Jainism & Its Cosmic View



Who are we, where do we come from and what is our place in the universe? These questions have confounded humans across millennia, and all religions attempt to answer these existential challenges.

While Christianity and other monotheistic religions like Islam and Judaism assume a transcendent and sovereign God who created the universe and continually maintains its existence, the Hindu scriptures consider that the universe is cyclically created and destroyed.

The Jain religion, on the other hand, believes that the universe has existed since infinity; it has not been created and has no beginning or end. The Jains depict their understanding of the cosmic world in a set of vivid paintings that have been passed down through religious texts and manuscripts.

17th century CE manuscript showing a map as per Jain cosmology from text&nbsp;<i>Sankhitta Sangheyan</i>
17th century CE manuscript showing a map as per Jain cosmology from text Sankhitta Sangheyan

Let’s embark on a journey through the many realms in the Jain universe, to get an idea of what they make of the cosmic world. The Jain text Tattvartha Sutra – literally translated, it means ‘a commentary on the true nature of realities’ – written by Umasvati between the 3rd and 5th centuries CE, is considered one of the most authoritative books on Jain cosmology. It says the universe is divided into three parts – broad at the top, narrow in the middle and again broad at the bottom, just like a man standing with legs apart and arms resting on his waist.

Various illustrations of <i>Lokapurusha </i>or the ‘cosmic man’
Various illustrations of Lokapurusha or the ‘cosmic man’

Illustrations of this cosmic ‘man’ or Lokapurusha can be found in many Jain manuscripts. Interestingly, the three parts represent three ‘worlds’. The torso denotes various heavens filled with pleasure and the legs denote a series of hells consumed by torture. The most important, albeit the smallest, is the circle at the waist; it is where human beings can reside.

These three worlds are the areas where souls travel on their spiritual journey, through a continuous cycle of rebirths according to their karma. This ends when they have perfected themselves and attained salvation. When this happens, the soul floats to the top of the universe and eternally resides in the crescent-shaped realm above the heavens, shown at the forehead of the Lokapurusha.

The crescent-shaped realm above the heavens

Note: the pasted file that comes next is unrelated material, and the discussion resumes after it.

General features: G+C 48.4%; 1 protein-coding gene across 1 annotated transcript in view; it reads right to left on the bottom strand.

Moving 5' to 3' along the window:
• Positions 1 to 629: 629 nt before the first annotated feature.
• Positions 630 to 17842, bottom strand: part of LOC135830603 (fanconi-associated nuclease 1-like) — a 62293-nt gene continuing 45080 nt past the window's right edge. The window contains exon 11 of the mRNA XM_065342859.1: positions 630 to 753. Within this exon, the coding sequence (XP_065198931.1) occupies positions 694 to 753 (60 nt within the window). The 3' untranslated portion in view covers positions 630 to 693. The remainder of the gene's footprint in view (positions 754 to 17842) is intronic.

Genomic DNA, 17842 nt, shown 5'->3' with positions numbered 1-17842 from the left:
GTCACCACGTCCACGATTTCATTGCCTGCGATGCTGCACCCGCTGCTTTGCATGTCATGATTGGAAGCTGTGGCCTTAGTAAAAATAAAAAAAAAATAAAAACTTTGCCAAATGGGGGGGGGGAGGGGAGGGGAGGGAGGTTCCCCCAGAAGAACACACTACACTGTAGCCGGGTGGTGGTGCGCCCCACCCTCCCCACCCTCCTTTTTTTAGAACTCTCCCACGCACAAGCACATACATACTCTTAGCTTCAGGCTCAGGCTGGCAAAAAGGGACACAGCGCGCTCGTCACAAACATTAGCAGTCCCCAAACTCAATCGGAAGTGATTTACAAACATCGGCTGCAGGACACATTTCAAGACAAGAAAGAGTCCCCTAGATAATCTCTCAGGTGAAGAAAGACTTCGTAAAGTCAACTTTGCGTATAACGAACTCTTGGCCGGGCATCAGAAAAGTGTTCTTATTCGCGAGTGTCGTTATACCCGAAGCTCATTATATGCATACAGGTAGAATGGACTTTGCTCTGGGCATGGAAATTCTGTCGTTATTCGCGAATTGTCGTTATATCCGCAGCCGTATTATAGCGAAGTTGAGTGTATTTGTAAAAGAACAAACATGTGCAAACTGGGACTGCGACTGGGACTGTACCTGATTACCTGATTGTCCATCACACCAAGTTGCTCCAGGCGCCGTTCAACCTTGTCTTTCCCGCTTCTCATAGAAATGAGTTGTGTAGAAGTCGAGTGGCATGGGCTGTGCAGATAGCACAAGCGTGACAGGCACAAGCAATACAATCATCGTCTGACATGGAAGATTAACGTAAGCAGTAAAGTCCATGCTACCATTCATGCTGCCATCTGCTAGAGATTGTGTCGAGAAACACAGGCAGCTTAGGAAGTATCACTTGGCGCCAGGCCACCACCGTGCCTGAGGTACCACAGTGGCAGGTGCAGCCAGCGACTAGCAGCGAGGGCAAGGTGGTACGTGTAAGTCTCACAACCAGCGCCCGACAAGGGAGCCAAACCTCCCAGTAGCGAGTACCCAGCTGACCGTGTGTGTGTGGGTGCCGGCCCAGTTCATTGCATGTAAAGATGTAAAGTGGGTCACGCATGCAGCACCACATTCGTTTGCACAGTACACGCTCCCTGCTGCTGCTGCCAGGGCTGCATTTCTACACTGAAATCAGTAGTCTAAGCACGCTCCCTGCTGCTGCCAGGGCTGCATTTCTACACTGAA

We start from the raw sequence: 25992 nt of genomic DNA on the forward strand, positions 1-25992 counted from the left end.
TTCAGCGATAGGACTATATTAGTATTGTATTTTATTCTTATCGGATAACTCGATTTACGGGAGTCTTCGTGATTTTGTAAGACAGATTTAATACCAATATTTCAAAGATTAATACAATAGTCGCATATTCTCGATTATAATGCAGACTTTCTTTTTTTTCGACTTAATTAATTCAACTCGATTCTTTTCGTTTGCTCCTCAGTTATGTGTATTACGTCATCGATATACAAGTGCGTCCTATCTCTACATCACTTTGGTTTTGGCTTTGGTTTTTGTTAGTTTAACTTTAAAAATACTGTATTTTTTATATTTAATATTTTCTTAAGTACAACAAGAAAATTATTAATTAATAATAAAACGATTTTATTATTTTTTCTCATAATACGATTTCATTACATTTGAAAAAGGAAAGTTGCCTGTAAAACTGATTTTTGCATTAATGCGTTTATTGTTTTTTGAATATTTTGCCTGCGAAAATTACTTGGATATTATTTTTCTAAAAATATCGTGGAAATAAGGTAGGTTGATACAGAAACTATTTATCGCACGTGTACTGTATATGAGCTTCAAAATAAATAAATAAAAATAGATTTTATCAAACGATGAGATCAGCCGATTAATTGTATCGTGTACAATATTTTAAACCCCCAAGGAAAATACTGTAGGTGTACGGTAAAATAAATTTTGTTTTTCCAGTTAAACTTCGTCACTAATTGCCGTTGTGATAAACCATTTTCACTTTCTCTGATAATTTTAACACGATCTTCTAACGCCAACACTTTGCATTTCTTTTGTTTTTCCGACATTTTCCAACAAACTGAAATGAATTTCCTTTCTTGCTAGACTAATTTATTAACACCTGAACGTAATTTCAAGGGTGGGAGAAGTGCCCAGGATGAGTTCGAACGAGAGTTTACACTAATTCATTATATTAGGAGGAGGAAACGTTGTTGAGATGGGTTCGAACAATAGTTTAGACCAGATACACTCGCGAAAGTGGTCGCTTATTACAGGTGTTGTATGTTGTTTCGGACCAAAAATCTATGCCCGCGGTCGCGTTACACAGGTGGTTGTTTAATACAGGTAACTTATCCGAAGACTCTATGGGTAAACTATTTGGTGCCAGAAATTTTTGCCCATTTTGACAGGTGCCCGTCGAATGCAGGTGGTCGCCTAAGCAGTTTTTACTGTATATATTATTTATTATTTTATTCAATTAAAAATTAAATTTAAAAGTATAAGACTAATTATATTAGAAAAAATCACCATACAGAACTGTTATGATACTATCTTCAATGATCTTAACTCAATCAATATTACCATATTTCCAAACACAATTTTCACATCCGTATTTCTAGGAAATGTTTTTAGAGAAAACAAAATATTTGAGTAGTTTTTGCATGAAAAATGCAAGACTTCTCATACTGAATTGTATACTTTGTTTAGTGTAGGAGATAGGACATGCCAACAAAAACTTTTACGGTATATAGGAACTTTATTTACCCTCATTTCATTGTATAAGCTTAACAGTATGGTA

The crescent-shaped realm above the heavens

Let’s start with the middle world, the area where humans reside. Called Adhaidvipa (two and a half continents), it constitutes 90 continents and oceans. The continents are shown as concentric circles surrounded by ring-shaped oceans filled with swimmers and fish, complex networks of rivers and lakes, and mountain ranges.

1810 CE cloth painting from Gujarat depicting <i>Adhaidvipa </i>(two and a half continents)
1810 CE cloth painting from Gujarat depicting Adhaidvipa (two and a half continents)

The first or the central continent is the Jambudvipa (rose-apple continent). It is encircled by a blue ring that represents the Lavana Samudra (salt ocean). The next ring corresponds to the continent Dhatakikanda bounded by Kalodadhi (black-water ocean). The outermost band represents half of the third continent, Pushkaradvipa (lotus island). This final band is surrounded by the multi-coloured peaks of the mountain range that delimits mortal space, while the pavilions at the corners of the chart represent celestial guardians of the human world.

<i>Jambudvipa </i>and Mount Meru
Jambudvipa and Mount Meru

In the centre of Jambudvipa is Mount Meru, the cosmic axis or the centre of the universe. It has three terraces, each smaller than the one below, each one dotted with parks and forests. A temple dedicated to the Jinas (Tirthankaras) is at the top. Models of Mount Meru are often found in Jain temples and are objects of worship. In the upper world reside the Gods, in various heavens. They may be living a life of pleasure and are not free of worldly desires, thus not liberated. They are organised in hierarchical ranks like traditional human society, from servants at the bottom to the king or chief at the top.

The Jain hells as depicted in two different paintings
The Jain hells as depicted in two different paintings

The lower world is the world of suffering, with seven layers and including various types of torture administered either by demi-gods or by the residents themselves, on each other. The seven layers further have multiple storeys, divided into multiple hells. There are a total of 49 storeys with 84,00,000 hells. The deeper the hells, the worse are their inhabitants.

Generally, discussions around Jainism are centred on the principle of non-violence or the extreme rituals that the faith is best known for, but more often than not, we forget to mention its complex philosophy or evolved art. Over the course of two millennia, Jainism has had a great tradition of art and architecture that needs to be brought to the forefront in a country that has nearly 5 million followers of this religion.

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